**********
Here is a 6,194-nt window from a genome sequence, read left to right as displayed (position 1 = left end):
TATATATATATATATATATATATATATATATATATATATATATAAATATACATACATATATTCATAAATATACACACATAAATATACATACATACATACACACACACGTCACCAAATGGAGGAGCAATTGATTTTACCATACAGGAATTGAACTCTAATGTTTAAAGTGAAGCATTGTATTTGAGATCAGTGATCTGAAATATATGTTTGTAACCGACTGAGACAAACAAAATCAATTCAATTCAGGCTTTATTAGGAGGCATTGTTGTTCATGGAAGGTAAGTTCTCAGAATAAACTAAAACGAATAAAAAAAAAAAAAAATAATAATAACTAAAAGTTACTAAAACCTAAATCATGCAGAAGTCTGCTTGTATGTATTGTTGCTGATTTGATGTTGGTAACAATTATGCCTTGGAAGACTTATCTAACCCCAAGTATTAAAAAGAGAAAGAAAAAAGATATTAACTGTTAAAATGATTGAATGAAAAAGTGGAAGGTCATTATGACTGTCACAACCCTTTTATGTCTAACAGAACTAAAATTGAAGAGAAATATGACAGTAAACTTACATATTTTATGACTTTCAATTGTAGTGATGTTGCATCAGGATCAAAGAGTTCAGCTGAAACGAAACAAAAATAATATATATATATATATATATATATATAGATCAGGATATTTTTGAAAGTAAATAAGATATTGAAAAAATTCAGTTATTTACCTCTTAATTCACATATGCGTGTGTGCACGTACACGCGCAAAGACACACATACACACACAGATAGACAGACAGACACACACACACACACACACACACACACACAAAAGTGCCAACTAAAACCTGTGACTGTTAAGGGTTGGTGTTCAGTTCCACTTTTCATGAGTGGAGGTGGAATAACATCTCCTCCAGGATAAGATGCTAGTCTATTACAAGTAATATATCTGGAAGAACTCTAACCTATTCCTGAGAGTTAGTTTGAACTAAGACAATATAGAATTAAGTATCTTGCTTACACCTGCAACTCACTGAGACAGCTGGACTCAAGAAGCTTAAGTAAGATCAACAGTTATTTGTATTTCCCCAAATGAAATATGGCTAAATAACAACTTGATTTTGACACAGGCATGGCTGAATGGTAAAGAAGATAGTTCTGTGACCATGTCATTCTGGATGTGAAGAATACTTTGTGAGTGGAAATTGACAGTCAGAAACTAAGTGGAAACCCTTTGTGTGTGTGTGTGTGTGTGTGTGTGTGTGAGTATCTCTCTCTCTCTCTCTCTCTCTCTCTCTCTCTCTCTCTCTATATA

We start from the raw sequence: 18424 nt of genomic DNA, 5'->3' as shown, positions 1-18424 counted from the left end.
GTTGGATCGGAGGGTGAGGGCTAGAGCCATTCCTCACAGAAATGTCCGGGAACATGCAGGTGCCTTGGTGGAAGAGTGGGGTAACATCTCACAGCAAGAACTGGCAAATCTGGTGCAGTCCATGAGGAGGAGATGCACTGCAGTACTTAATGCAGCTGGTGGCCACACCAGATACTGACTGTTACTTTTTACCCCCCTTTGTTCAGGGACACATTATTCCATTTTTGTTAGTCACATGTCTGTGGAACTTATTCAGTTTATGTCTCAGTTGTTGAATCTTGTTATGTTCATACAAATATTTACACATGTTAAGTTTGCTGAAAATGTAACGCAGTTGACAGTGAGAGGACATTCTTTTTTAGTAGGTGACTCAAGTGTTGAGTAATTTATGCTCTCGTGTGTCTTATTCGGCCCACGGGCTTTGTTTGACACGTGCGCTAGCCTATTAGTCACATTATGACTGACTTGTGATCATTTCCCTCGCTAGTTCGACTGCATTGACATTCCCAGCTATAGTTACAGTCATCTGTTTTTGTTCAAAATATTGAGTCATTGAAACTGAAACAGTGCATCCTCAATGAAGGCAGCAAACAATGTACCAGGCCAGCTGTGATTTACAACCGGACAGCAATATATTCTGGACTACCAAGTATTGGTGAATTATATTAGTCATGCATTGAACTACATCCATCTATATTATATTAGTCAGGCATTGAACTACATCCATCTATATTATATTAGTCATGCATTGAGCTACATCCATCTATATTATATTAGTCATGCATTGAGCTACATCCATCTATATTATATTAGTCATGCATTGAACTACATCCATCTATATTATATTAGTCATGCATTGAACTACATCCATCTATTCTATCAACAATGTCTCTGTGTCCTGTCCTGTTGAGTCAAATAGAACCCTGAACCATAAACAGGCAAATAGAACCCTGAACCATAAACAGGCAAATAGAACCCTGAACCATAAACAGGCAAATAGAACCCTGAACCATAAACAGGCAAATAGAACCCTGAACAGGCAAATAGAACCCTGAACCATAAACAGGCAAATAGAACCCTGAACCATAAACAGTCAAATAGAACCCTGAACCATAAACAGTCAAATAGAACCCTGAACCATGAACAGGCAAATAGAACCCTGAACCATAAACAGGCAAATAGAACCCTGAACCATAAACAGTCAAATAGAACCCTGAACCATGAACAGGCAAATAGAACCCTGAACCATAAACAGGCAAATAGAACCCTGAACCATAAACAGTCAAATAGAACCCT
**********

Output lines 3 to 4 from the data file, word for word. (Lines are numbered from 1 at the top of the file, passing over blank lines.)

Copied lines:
We start from the raw sequence: 18424 nt of genomic DNA, 5'->3' as shown, positions 1-18424 counted from the left end.
GTTGGATCGGAGGGTGAGGGCTAGAGCCATTCCTCACAGAAATGTCCGGGAACATGCAGGTGCCTTGGTGGAAGAGTGGGGTAACATCTCACAGCAAGAACTGGCAAATCTGGTGCAGTCCATGAGGAGGAGATGCACTGCAGTACTTAATGCAGCTGGTGGCCACACCAGATACTGACTGTTACTTTTTACCCCCCTTTGTTCAGGGACACATTATTCCATTTTTGTTAGTCACATGTCTGTGGAACTTATTCAGTTTATGTCTCAGTTGTTGAATCTTGTTATGTTCATACAAATATTTACACATGTTAAGTTTGCTGAAAATGTAACGCAGTTGACAGTGAGAGGACATTCTTTTTTAGTAGGTGACTCAAGTGTTGAGTAATTTATGCTCTCGTGTGTCTTATTCGGCCCACGGGCTTTGTTTGACACGTGCGCTAGCCTATTAGTCACATTATGACTGACTTGTGATCATTTCCCTCGCTAGTTCGACTGCATTGACATTCCCAGCTATAGTTACAGTCATCTGTTTTTGTTCAAAATATTGAGTCATTGAAACTGAAACAGTGCATCCTCAATGAAGGCAGCAAACAATGTACCAGGCCAGCTGTGATTTACAACCGGACAGCAATATATTCTGGACTACCAAGTATTGGTGAATTATATTAGTCATGCATTGAACTACATCCATCTATATTATATTAGTCAGGCATTGAACTACATCCATCTATATTATATTAGTCATGCATTGAGCTACATCCATCTATATTATATTAGTCATGCATTGAGCTACATCCATCTATATTATATTAGTCATGCATTGAACTACATCCATCTATATTATATTAGTCATGCATTGAACTACATCCATCTATTCTATCAACAATGTCTCTGTGTCCTGTCCTGTTGAGTCAAATAGAACCCTGAACCATAAACAGGCAAATAGAACCCTGAACCATAAACAGGCAAATAGAACCCTGAACCATAAACAGGCAAATAGAACCCTGAACCATAAACAGGCAAATAGAACCCTGAACAGGCAAATAGAACCCTGAACCATAAACAGGCAAATAGAACCCTGAACCATAAACAGTCAAATAGAACCCTGAACCATAAACAGTCAAATAGAACCCTGAACCATGAACAGGCAAATAGAACCCTGAACCATAAACAGGCAAATAGAACCCTGAACCATAAACAGTCAAATAGAACCCTGAACCATGAACAGGCAAATAGAACCCTGAACCATAAACAGGCAAATAGAACCCTGAACCATAAACAGTCAAATAGAACCCT